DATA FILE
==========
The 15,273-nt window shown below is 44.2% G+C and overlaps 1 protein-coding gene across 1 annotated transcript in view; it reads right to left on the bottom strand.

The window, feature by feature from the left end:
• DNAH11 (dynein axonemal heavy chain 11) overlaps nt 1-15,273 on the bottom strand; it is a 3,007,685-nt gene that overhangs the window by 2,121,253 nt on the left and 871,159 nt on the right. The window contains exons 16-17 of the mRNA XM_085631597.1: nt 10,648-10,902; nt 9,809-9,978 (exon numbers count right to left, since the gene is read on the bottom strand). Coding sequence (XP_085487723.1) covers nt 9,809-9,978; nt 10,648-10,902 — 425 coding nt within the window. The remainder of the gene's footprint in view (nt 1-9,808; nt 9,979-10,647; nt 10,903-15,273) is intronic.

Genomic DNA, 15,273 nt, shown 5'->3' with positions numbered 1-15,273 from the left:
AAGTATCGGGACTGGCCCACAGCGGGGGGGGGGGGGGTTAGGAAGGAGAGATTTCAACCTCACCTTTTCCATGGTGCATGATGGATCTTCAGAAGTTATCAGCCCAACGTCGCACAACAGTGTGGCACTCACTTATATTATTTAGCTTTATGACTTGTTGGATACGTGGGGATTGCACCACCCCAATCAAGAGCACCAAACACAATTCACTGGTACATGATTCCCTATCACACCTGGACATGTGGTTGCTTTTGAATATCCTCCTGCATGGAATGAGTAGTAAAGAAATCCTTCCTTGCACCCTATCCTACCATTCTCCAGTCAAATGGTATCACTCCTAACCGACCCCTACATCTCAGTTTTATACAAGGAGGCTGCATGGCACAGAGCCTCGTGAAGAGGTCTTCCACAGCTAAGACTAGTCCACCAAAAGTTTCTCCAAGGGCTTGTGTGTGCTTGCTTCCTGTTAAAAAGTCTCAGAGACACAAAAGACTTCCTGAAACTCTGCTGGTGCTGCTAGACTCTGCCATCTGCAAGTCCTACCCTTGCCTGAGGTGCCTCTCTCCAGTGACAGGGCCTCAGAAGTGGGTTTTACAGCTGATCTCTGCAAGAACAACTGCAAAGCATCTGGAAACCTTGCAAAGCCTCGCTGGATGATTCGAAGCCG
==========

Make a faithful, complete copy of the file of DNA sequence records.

The 15,273-nt window shown below is 44.2% G+C and overlaps 1 protein-coding gene across 1 annotated transcript in view; it reads right to left on the bottom strand.

The window, feature by feature from the left end:
• DNAH11 (dynein axonemal heavy chain 11) overlaps nt 1-15,273 on the bottom strand; it is a 3,007,685-nt gene that overhangs the window by 2,121,253 nt on the left and 871,159 nt on the right. The window contains exons 16-17 of the mRNA XM_085631597.1: nt 10,648-10,902; nt 9,809-9,978 (exon numbers count right to left, since the gene is read on the bottom strand). Coding sequence (XP_085487723.1) covers nt 9,809-9,978; nt 10,648-10,902 — 425 coding nt within the window. The remainder of the gene's footprint in view (nt 1-9,808; nt 9,979-10,647; nt 10,903-15,273) is intronic.

Genomic DNA, 15,273 nt, shown 5'->3' with positions numbered 1-15,273 from the left:
AAGTATCGGGACTGGCCCACAGCGGGGGGGGGGGGGGTTAGGAAGGAGAGATTTCAACCTCACCTTTTCCATGGTGCATGATGGATCTTCAGAAGTTATCAGCCCAACGTCGCACAACAGTGTGGCACTCACTTATATTATTTAGCTTTATGACTTGTTGGATACGTGGGGATTGCACCACCCCAATCAAGAGCACCAAACACAATTCACTGGTACATGATTCCCTATCACACCTGGACATGTGGTTGCTTTTGAATATCCTCCTGCATGGAATGAGTAGTAAAGAAATCCTTCCTTGCACCCTATCCTACCATTCTCCAGTCAAATGGTATCACTCCTAACCGACCCCTACATCTCAGTTTTATACAAGGAGGCTGCATGGCACAGAGCCTCGTGAAGAGGTCTTCCACAGCTAAGACTAGTCCACCAAAAGTTTCTCCAAGGGCTTGTGTGTGCTTGCTTCCTGTTAAAAAGTCTCAGAGACACAAAAGACTTCCTGAAACTCTGCTGGTGCTGCTAGACTCTGCCATCTGCAAGTCCTACCCTTGCCTGAGGTGCCTCTCTCCAGTGACAGGGCCTCAGAAGTGGGTTTTACAGCTGATCTCTGCAAGAACAACTGCAAAGCATCTGGAAACCTTGCAAAGCCTCGCTGGATGATTCGAAGCCG